SEC Office of Compliance Inspections and Examinations Issues COVID-19 Risk Alert to Broker-Dealers and Investment Advisers

September 11, 2020

On August 12, 2020, the SEC Office of Compliance Inspections and Examinations (OCIE) published a Risk Alert that identifies potential issues related to the COVID-19 pandemic for SEC-registered investment advisers and broker-dealers and includes recommendations for addressing these risks. This Alert is the first to target the specific risks to adviser and broker-dealer compliance posed by the COVID-19 crisis, which, in OCIE’s view, stem from two factors brought on by the pandemic; namely, the shift to telework and market volatility. As identified by OCIE, these risks arise in the following areas:
  1. Protection of Investor Assets. OCIE notes that the pandemic has caused some firms to alter their usual practices for collecting and processing investor checks and transfer requests, and encourages firms to consider (i) updating their supervisory and compliance policies and procedures to account for any such changes; and (ii) disclosing to investors that the processing of checks or other assets sent to the firm by mail may be delayed. OCIE also advises firms to be vigilant and review their policies and procedures with respect to unusual or unscheduled withdrawals from client accounts, especially COVID-19 related distributions from retirement accounts. This issue lies at the heart of the SEC’s current focus on protecting retail or “Main Street” investors, and will therefore almost certainly continue to be an area of particular scrutiny for OCIE. To address this risk, OCIE recommends that firms consider putting in place additional steps to verify the identity of the requesting investor and the authenticity of disbursement instructions (including relevant bank account information) and recommending that clients designate a trusted contact.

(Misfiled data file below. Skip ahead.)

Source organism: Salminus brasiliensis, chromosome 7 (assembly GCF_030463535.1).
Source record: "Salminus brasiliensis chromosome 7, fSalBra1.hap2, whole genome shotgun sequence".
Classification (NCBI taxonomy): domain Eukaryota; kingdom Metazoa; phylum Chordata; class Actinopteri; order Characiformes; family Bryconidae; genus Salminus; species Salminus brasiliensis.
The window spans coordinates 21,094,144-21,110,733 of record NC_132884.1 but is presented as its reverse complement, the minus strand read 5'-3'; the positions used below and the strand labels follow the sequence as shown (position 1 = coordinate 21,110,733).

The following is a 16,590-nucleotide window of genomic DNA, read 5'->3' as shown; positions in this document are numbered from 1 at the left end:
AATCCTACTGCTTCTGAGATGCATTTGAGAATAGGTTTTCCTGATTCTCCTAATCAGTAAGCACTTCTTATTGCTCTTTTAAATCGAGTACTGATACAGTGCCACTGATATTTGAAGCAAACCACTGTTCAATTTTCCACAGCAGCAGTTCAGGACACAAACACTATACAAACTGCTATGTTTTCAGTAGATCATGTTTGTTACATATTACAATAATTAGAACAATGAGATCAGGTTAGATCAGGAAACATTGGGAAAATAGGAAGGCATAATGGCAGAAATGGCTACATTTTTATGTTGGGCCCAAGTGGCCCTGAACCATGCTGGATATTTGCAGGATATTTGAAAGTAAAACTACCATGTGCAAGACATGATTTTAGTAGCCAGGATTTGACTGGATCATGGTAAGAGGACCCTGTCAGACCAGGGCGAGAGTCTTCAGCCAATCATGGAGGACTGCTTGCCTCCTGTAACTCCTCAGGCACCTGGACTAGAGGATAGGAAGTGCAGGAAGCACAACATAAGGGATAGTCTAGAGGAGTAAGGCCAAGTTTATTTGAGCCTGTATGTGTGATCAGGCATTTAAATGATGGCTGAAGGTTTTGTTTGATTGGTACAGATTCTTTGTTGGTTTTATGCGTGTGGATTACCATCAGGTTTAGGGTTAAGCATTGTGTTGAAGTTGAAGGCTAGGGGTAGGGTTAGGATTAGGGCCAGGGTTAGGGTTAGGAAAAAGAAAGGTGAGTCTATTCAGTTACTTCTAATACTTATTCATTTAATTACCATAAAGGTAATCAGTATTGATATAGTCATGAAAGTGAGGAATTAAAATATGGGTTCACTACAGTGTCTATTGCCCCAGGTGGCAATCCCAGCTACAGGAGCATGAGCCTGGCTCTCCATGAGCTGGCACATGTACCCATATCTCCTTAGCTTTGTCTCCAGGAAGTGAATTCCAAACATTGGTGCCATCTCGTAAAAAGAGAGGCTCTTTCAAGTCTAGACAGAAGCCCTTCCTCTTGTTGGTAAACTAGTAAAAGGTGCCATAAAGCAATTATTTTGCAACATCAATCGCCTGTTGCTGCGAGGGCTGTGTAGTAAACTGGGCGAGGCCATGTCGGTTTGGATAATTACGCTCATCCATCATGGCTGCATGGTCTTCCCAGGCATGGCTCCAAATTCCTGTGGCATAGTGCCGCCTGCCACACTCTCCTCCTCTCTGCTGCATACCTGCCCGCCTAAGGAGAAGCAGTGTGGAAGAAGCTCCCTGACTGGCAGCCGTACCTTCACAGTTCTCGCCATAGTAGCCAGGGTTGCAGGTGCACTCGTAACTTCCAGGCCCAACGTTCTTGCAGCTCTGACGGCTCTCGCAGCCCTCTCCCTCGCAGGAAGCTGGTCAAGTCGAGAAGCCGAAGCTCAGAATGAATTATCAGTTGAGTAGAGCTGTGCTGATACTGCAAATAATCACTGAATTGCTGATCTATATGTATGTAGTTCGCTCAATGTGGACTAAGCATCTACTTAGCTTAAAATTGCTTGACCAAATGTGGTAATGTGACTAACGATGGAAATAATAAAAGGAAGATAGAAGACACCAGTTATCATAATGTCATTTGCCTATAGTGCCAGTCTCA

2. Supervision of Personnel.The Alert takes note of the challenges that teleworking during the pandemic poses to firms’ obligations to supervise personnel. Accordingly, OCIE advises firms to consider modifying their practices to address: supervisors’ reduced oversight and interaction with employees working remotely; supervised persons’ recommendations in industries that have experienced volatility or increased potential for COVID-19-related fraud; limited ability to conduct on-site and other due diligence reviews of third party managers, investments and portfolio holding companies; communications on employees’ personal devices; remote oversight of trading; and obstacles to diligence and background checks for new employees, such as fingerprints and U4 verifications.